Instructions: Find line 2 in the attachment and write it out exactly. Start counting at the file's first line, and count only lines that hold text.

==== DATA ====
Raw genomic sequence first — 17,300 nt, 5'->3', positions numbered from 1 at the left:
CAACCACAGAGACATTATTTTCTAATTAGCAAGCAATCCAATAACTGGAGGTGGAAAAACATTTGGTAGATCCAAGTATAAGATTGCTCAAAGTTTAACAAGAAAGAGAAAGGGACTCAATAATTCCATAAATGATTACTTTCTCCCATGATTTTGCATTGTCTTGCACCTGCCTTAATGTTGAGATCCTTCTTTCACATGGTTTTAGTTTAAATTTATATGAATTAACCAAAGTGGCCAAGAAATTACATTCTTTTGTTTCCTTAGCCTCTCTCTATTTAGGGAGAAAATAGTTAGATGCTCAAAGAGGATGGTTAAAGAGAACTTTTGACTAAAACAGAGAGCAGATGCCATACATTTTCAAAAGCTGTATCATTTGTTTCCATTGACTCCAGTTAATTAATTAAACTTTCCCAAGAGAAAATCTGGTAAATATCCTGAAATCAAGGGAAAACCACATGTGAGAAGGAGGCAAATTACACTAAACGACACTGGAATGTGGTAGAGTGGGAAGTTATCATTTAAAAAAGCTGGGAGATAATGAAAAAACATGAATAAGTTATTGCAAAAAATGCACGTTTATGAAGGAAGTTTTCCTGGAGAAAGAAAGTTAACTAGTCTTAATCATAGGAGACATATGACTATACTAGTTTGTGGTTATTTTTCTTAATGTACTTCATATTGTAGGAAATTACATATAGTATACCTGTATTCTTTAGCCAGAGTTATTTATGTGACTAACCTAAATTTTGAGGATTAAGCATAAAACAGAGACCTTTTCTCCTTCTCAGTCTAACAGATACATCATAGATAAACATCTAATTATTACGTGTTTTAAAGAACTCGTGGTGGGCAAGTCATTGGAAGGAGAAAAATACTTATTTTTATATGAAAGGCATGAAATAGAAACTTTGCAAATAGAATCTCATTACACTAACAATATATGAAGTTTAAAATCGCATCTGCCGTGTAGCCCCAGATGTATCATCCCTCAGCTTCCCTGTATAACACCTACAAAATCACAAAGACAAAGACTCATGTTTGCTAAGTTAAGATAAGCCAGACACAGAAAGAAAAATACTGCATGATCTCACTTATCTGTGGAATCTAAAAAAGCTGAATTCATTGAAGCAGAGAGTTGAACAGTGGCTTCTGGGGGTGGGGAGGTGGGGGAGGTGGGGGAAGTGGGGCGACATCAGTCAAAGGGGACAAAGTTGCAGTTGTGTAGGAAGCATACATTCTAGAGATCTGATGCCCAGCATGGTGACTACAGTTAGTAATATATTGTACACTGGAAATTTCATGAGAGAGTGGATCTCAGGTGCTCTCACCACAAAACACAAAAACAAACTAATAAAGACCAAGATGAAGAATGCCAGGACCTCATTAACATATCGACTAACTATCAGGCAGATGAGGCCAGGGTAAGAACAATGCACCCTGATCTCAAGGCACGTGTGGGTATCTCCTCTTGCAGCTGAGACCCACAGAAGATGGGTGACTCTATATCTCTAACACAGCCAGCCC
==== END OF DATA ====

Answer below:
CAACCACAGAGACATTATTTTCTAATTAGCAAGCAATCCAATAACTGGAGGTGGAAAAACATTTGGTAGATCCAAGTATAAGATTGCTCAAAGTTTAACAAGAAAGAGAAAGGGACTCAATAATTCCATAAATGATTACTTTCTCCCATGATTTTGCATTGTCTTGCACCTGCCTTAATGTTGAGATCCTTCTTTCACATGGTTTTAGTTTAAATTTATATGAATTAACCAAAGTGGCCAAGAAATTACATTCTTTTGTTTCCTTAGCCTCTCTCTATTTAGGGAGAAAATAGTTAGATGCTCAAAGAGGATGGTTAAAGAGAACTTTTGACTAAAACAGAGAGCAGATGCCATACATTTTCAAAAGCTGTATCATTTGTTTCCATTGACTCCAGTTAATTAATTAAACTTTCCCAAGAGAAAATCTGGTAAATATCCTGAAATCAAGGGAAAACCACATGTGAGAAGGAGGCAAATTACACTAAACGACACTGGAATGTGGTAGAGTGGGAAGTTATCATTTAAAAAAGCTGGGAGATAATGAAAAAACATGAATAAGTTATTGCAAAAAATGCACGTTTATGAAGGAAGTTTTCCTGGAGAAAGAAAGTTAACTAGTCTTAATCATAGGAGACATATGACTATACTAGTTTGTGGTTATTTTTCTTAATGTACTTCATATTGTAGGAAATTACATATAGTATACCTGTATTCTTTAGCCAGAGTTATTTATGTGACTAACCTAAATTTTGAGGATTAAGCATAAAACAGAGACCTTTTCTCCTTCTCAGTCTAACAGATACATCATAGATAAACATCTAATTATTACGTGTTTTAAAGAACTCGTGGTGGGCAAGTCATTGGAAGGAGAAAAATACTTATTTTTATATGAAAGGCATGAAATAGAAACTTTGCAAATAGAATCTCATTACACTAACAATATATGAAGTTTAAAATCGCATCTGCCGTGTAGCCCCAGATGTATCATCCCTCAGCTTCCCTGTATAACACCTACAAAATCACAAAGACAAAGACTCATGTTTGCTAAGTTAAGATAAGCCAGACACAGAAAGAAAAATACTGCATGATCTCACTTATCTGTGGAATCTAAAAAAGCTGAATTCATTGAAGCAGAGAGTTGAACAGTGGCTTCTGGGGGTGGGGAGGTGGGGGAGGTGGGGGAAGTGGGGCGACATCAGTCAAAGGGGACAAAGTTGCAGTTGTGTAGGAAGCATACATTCTAGAGATCTGATGCCCAGCATGGTGACTACAGTTAGTAATATATTGTACACTGGAAATTTCATGAGAGAGTGGATCTCAGGTGCTCTCACCACAAAACACAAAAACAAACTAATAAAGACCAAGATGAAGAATGCCAGGACCTCATTAACATATCGACTAACTATCAGGCAGATGAGGCCAGGGTAAGAACAATGCACCCTGATCTCAAGGCACGTGTGGGTATCTCCTCTTGCAGCTGAGACCCACAGAAGATGGGTGACTCTATATCTCTAACACAGCCAGCCC